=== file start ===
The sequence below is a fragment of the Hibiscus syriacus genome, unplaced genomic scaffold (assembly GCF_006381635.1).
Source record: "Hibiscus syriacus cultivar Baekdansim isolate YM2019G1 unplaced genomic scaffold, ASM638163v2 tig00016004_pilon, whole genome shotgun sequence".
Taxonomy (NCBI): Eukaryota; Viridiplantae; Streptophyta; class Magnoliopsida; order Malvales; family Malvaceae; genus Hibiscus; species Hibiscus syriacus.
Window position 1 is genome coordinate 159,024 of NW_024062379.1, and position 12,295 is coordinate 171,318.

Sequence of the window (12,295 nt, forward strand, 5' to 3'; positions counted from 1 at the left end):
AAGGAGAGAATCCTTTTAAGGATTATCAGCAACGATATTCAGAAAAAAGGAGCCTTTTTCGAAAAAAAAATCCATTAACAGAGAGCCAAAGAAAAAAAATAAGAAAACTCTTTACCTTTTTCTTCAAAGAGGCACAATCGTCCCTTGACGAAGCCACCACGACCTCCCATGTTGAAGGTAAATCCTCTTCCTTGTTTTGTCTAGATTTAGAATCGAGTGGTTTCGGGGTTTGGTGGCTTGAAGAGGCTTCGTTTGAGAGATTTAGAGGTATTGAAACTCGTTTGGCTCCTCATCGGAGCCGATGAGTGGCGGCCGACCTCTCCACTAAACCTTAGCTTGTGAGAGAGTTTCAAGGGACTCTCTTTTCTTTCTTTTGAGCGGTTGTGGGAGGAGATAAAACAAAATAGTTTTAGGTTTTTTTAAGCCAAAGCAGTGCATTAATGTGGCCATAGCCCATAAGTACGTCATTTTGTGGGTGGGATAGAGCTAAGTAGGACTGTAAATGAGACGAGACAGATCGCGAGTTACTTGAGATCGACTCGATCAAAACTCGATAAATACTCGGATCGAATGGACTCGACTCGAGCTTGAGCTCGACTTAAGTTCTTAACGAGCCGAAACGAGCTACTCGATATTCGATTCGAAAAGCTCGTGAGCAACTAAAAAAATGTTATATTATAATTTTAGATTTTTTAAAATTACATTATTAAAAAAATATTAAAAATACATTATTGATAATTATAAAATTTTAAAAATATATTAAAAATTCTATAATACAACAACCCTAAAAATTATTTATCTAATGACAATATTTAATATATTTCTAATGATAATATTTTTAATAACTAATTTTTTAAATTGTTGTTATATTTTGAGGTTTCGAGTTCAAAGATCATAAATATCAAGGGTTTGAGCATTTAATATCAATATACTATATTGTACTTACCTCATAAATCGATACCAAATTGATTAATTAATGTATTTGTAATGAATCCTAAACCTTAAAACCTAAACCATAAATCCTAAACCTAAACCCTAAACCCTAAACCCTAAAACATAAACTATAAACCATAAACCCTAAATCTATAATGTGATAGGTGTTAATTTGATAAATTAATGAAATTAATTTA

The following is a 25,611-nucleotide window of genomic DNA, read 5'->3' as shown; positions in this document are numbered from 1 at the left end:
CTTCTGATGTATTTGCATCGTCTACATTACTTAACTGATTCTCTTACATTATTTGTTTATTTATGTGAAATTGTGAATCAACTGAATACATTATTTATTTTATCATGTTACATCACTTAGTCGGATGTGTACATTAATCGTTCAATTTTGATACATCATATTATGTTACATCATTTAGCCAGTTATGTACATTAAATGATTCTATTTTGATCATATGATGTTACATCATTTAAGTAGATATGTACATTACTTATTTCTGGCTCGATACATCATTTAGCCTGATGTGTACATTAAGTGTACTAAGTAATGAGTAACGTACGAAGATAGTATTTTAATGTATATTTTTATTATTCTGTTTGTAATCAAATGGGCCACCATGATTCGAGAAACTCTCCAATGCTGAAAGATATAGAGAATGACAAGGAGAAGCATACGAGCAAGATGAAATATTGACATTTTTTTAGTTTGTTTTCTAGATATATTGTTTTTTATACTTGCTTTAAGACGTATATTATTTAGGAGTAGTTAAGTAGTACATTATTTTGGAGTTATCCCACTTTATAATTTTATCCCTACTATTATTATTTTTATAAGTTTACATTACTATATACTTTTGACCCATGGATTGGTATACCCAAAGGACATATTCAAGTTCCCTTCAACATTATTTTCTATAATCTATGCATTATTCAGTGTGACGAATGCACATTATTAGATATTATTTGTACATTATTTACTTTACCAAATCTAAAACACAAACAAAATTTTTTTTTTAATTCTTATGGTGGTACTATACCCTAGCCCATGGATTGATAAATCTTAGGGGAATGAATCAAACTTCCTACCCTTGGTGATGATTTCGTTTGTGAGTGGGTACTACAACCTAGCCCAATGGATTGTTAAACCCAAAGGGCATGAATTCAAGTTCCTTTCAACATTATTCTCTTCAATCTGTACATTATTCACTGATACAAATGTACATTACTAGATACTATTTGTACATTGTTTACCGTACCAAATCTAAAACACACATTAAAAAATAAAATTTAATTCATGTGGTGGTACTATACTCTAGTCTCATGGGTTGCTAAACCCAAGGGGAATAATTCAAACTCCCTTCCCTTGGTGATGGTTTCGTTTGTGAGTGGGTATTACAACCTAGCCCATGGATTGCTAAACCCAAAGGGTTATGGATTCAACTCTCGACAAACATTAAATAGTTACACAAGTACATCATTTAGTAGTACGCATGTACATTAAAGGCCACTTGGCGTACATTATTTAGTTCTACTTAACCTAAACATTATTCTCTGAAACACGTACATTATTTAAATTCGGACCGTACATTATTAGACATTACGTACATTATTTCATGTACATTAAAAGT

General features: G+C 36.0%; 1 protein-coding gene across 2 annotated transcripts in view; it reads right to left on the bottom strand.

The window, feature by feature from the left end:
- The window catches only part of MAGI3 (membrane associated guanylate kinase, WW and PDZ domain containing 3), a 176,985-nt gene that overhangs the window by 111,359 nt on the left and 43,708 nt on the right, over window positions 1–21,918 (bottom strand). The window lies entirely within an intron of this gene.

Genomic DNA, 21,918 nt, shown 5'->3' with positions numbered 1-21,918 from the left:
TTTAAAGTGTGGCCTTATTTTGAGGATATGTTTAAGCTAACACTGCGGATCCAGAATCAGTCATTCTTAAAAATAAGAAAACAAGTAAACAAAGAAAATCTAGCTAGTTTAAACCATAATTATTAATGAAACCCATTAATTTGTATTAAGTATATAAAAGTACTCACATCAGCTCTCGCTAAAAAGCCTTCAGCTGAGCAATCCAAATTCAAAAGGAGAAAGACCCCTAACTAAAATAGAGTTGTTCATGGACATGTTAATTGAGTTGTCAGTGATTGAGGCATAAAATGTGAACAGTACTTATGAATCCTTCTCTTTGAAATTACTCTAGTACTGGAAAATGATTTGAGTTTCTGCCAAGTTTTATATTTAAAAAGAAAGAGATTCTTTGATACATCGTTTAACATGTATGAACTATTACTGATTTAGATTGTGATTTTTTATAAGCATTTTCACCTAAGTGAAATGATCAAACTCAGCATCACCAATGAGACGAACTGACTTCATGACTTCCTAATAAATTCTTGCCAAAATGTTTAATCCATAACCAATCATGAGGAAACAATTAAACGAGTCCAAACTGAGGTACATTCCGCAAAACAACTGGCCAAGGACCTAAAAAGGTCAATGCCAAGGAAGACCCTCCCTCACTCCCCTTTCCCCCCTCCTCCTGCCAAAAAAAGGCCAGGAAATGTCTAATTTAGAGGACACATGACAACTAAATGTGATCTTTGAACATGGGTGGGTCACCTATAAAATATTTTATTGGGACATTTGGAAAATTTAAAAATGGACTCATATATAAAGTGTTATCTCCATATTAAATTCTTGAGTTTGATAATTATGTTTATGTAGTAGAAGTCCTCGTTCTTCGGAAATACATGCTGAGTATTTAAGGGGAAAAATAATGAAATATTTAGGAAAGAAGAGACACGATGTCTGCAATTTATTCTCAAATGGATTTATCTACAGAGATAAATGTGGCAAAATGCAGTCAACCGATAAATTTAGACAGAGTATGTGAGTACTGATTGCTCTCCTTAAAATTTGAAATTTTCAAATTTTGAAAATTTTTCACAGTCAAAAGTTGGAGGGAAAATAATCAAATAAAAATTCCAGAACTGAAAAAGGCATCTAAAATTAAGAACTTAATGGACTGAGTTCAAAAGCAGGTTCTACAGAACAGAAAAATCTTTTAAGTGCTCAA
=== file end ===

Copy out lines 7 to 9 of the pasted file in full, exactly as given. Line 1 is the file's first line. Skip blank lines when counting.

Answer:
The following is a 25,611-nucleotide window of genomic DNA, read 5'->3' as shown; positions in this document are numbered from 1 at the left end:
CTTCTGATGTATTTGCATCGTCTACATTACTTAACTGATTCTCTTACATTATTTGTTTATTTATGTGAAATTGTGAATCAACTGAATACATTATTTATTTTATCATGTTACATCACTTAGTCGGATGTGTACATTAATCGTTCAATTTTGATACATCATATTATGTTACATCATTTAGCCAGTTATGTACATTAAATGATTCTATTTTGATCATATGATGTTACATCATTTAAGTAGATATGTACATTACTTATTTCTGGCTCGATACATCATTTAGCCTGATGTGTACATTAAGTGTACTAAGTAATGAGTAACGTACGAAGATAGTATTTTAATGTATATTTTTATTATTCTGTTTGTAATCAAATGGGCCACCATGATTCGAGAAACTCTCCAATGCTGAAAGATATAGAGAATGACAAGGAGAAGCATACGAGCAAGATGAAATATTGACATTTTTTTAGTTTGTTTTCTAGATATATTGTTTTTTATACTTGCTTTAAGACGTATATTATTTAGGAGTAGTTAAGTAGTACATTATTTTGGAGTTATCCCACTTTATAATTTTATCCCTACTATTATTATTTTTATAAGTTTACATTACTATATACTTTTGACCCATGGATTGGTATACCCAAAGGACATATTCAAGTTCCCTTCAACATTATTTTCTATAATCTATGCATTATTCAGTGTGACGAATGCACATTATTAGATATTATTTGTACATTATTTACTTTACCAAATCTAAAACACAAACAAAATTTTTTTTTTAATTCTTATGGTGGTACTATACCCTAGCCCATGGATTGATAAATCTTAGGGGAATGAATCAAACTTCCTACCCTTGGTGATGATTTCGTTTGTGAGTGGGTACTACAACCTAGCCCAATGGATTGTTAAACCCAAAGGGCATGAATTCAAGTTCCTTTCAACATTATTCTCTTCAATCTGTACATTATTCACTGATACAAATGTACATTACTAGATACTATTTGTACATTGTTTACCGTACCAAATCTAAAACACACATTAAAAAATAAAATTTAATTCATGTGGTGGTACTATACTCTAGTCTCATGGGTTGCTAAACCCAAGGGGAATAATTCAAACTCCCTTCCCTTGGTGATGGTTTCGTTTGTGAGTGGGTATTACAACCTAGCCCATGGATTGCTAAACCCAAAGGGTTATGGATTCAACTCTCGACAAACATTAAATAGTTACACAAGTACATCATTTAGTAGTACGCATGTACATTAAAGGCCACTTGGCGTACATTATTTAGTTCTACTTAACCTAAACATTATTCTCTGAAACACGTACATTATTTAAATTCGGACCGTACATTATTAGACATTACGTACATTATTTCATGTACATTAAAAGT

General features: G+C 36.0%; 1 protein-coding gene across 2 annotated transcripts in view; it reads right to left on the bottom strand.